Indoor air quality is generally worse than most people believe, but there are things you can do about it.
 
Some Quick Facts:

  • Indoor air quality can be worse than that of outdoor air.
  • Problems can arise from moisture, insects, pets, appliances, radon, materials used in household products and furnishings, smoke, and other sources.
  • Effects range from minor annoyances to major health risks.
  • Remedies include ventilation, cleaning, moisture control, inspections, and following manufacturers' directions when using appliances and products.

Many homes are built or remodeled more tightly, without regard to the factors that assure fresh and healthy indoor air circulation. Many homes today also contain furnishings, appliances and products that can affect indoor air quality.
 
Signs of indoor air quality problems include:

  • unusual and noticeable odors;
  • stale or stuffy air and a noticeable lack of air movement;
  • dirty or faulty central heating or air-conditioning equipment;
  • damaged flue pipes and chimneys;
  • unvented combustion air sources for fossil-fuel appliances;
  • excessive humidity;
  • the presence of molds and mildew;
  • adverse health reactions after remodeling, weatherizing, bringing in new furniture, using household and hobby products; and
  • feeling noticeably healthier outside.

Common Sources of Air Quality Problems
Poor indoor air quality can arise from many sources. At least some of the following contaminants can be found in almost any home:

  • moisture and biological pollutants, such as molds, mildew, dust mites, animal dander, and cockroaches;
  • high humidity levels, inadequate ventilation, and poorly maintained humidifiers and air conditioners;
  • combustion products, including carbon monoxide from unvented fossil-fuel space heaters, unvented gas stoves and ovens, and back-drafting from furnaces and water heaters;
  • formaldehyde from durable-press draperies and other textiles, particleboard products, such as cabinets and furniture framing, and adhesives used in composite wood furniture and upholstery;
  • radon, which is a radioactive gas from the soil and rock beneath and around the home's foundation, groundwater wells, and some building materials;
  • household products, such as paints, solvents, air fresheners, hobby supplies, dry-cleaned clothing, aerosol sprays, adhesives, and fabric additives used in carpeting and furniture, which can release volatile organic compounds (VOCs); 
  • asbestos, which is found in most homes more than 20 years old. Sources include deteriorating, damaged and disturbed pipe insulation, fire retardant, acoustical ceiling tiles, and floor tiles;
  • lead from lead-based paint dust, which is created when removing paint by sanding, scraping or burning;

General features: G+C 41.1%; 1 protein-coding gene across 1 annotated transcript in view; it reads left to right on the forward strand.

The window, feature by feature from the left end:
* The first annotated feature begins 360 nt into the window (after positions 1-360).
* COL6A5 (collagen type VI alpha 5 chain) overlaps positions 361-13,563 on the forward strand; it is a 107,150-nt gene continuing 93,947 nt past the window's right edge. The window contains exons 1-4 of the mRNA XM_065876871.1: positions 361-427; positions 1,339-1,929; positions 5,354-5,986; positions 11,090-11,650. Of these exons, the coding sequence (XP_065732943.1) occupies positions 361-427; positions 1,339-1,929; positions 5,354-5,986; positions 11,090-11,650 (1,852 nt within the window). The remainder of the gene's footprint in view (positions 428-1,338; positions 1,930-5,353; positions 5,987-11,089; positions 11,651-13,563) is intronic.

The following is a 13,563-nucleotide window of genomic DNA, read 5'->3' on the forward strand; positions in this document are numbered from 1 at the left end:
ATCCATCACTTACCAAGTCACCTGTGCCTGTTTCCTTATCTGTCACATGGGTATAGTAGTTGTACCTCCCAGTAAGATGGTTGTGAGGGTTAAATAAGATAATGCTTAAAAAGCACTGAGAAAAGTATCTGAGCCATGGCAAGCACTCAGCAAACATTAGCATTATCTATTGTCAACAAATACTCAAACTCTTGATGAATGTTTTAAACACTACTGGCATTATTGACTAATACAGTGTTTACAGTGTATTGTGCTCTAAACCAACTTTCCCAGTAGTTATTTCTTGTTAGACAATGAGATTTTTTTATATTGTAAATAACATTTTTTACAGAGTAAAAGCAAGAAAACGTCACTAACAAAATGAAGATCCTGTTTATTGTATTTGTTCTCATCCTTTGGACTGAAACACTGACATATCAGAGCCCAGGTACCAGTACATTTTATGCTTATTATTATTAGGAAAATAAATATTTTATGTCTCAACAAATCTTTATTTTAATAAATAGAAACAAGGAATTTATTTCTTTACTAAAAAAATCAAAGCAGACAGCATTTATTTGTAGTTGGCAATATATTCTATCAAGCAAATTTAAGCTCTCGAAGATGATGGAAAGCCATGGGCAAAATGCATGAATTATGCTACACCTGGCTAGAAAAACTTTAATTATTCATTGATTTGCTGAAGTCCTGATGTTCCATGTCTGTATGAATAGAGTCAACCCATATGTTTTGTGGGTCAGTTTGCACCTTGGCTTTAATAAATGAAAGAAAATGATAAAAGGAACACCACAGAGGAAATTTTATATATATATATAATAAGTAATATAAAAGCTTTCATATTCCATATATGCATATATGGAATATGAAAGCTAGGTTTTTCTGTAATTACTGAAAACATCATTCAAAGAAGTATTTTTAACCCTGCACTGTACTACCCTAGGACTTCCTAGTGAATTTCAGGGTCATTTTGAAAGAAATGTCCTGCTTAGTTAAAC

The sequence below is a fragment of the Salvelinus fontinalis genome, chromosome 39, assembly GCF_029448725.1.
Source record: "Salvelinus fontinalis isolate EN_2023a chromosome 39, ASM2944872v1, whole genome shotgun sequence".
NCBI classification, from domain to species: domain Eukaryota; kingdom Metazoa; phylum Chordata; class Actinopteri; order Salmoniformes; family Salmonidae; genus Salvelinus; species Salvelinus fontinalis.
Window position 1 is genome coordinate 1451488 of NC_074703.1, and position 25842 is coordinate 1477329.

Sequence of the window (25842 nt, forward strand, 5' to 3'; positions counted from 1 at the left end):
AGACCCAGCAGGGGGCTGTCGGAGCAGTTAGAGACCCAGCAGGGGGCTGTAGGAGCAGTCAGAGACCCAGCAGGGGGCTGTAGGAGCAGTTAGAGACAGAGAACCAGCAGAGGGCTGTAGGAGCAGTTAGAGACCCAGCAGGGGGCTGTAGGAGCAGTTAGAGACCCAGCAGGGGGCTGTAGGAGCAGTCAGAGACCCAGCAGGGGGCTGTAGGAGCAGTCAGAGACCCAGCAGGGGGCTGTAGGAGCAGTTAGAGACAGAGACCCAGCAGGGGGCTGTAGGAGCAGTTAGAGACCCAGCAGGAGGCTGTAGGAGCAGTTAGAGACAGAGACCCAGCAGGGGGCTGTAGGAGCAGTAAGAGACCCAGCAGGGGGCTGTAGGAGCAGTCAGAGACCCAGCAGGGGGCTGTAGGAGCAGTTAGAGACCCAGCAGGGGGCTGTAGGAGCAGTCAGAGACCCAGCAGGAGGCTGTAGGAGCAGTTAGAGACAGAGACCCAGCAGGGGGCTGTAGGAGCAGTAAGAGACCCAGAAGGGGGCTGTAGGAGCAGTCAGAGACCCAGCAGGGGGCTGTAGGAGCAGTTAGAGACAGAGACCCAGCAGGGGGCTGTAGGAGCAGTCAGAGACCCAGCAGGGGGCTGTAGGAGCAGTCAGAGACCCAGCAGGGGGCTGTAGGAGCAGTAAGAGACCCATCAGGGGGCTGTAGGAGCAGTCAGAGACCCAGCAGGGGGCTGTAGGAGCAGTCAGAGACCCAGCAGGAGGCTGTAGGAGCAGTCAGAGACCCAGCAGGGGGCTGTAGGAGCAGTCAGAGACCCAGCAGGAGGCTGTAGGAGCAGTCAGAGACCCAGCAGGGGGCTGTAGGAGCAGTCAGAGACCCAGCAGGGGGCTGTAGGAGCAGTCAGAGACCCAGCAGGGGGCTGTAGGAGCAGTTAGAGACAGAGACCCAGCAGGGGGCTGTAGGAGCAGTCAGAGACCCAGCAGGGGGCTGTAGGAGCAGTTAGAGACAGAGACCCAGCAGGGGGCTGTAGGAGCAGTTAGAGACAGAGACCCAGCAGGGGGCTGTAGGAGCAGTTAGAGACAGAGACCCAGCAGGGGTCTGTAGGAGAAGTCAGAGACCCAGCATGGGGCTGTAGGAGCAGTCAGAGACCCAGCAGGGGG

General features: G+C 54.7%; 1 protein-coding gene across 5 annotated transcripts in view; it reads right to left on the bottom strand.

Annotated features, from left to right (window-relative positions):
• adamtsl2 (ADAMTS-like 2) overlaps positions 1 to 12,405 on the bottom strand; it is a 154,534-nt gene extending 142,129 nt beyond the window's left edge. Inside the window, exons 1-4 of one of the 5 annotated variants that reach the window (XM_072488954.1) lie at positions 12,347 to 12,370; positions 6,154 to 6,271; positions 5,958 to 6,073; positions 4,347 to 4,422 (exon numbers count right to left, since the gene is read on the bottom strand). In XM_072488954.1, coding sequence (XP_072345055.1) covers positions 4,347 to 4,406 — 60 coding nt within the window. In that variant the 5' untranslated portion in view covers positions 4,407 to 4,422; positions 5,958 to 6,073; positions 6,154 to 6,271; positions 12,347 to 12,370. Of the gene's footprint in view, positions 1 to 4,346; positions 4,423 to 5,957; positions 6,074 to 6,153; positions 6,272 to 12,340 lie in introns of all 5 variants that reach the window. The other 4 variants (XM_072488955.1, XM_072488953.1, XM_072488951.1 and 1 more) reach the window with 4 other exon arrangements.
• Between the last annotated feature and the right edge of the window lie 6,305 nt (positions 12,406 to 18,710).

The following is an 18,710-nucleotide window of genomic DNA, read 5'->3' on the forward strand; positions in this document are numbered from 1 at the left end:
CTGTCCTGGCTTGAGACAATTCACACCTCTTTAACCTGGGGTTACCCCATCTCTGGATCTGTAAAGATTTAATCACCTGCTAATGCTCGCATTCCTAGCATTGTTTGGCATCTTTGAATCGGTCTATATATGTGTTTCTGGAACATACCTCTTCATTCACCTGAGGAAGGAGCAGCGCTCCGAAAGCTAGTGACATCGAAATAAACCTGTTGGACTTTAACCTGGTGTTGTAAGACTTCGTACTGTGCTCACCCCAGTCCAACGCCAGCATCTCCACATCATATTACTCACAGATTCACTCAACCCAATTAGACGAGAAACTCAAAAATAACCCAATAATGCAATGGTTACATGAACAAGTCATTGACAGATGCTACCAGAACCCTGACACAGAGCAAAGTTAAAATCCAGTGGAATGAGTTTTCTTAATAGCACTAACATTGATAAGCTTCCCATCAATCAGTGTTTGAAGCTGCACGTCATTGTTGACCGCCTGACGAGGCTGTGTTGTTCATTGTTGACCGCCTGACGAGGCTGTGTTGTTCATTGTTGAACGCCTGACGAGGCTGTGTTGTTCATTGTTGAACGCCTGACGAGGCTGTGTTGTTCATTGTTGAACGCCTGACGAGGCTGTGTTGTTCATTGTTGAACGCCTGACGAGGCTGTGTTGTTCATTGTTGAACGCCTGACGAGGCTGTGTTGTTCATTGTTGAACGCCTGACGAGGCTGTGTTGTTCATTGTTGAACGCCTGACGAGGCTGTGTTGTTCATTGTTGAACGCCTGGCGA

• particulates from dust and pollen, fireplaces, wood stoves, kerosene heaters, and unvented gas space heaters; and
  • tobacco smoke, which produces particulates, combustion products and formaldehyde

 

Tips for Homeowners

  • Ask about formaldehyde content before buying furniture, cabinets and draperies.
  • Promptly clean and dry water-damaged carpet, or remove it altogether.
  • Vacuum regularly, especially if you have pets, and consider using area rugs instead of wall-to-wall carpeting. Rugs are easier to remove and clean, and the floor underneath can also be easily cleaned.
  • Eliminate unwanted moisture intrusion by checking for sources (such as holes and cracks in the basement and other areas, and leaks from appliances), and by using a dehumidifier.
  • Open windows and use fans to maintain fresh air with natural and mechanical air circulation.
  • Always open the flue damper before using the fireplace.  This will also prevent carbon-monoxide poisoning.
  • If your air conditioner has a water tray, empty and clean it often during the cooling season.
  • If you smoke, smoke outdoors and away from any windows and doors.
  • Use the range vent above your stove whenever you cook.
  • Use the bathroom vent whenever you use the bathroom.
  • Don’t leave vehicles or lawn care equipment running in your garage.  Make sure the door leading from the home to the garage has a door sweep to help keep out vapors.

Your InterNACHI inspector can recommend more ways to help you maintain healthy indoor air quality for you and your family.

Thank you for taking the time to read my blog. If you like what you have read stay tuned for more to come. Cofer Real Estate Inspections serves Dallas and Fort Worth including surrounding cities. I provide Home Inspections for buyers and sellers as well as Warranty and Maintenance inspections. Schedule a Home Inspection online or call me directly at 469-450-0020.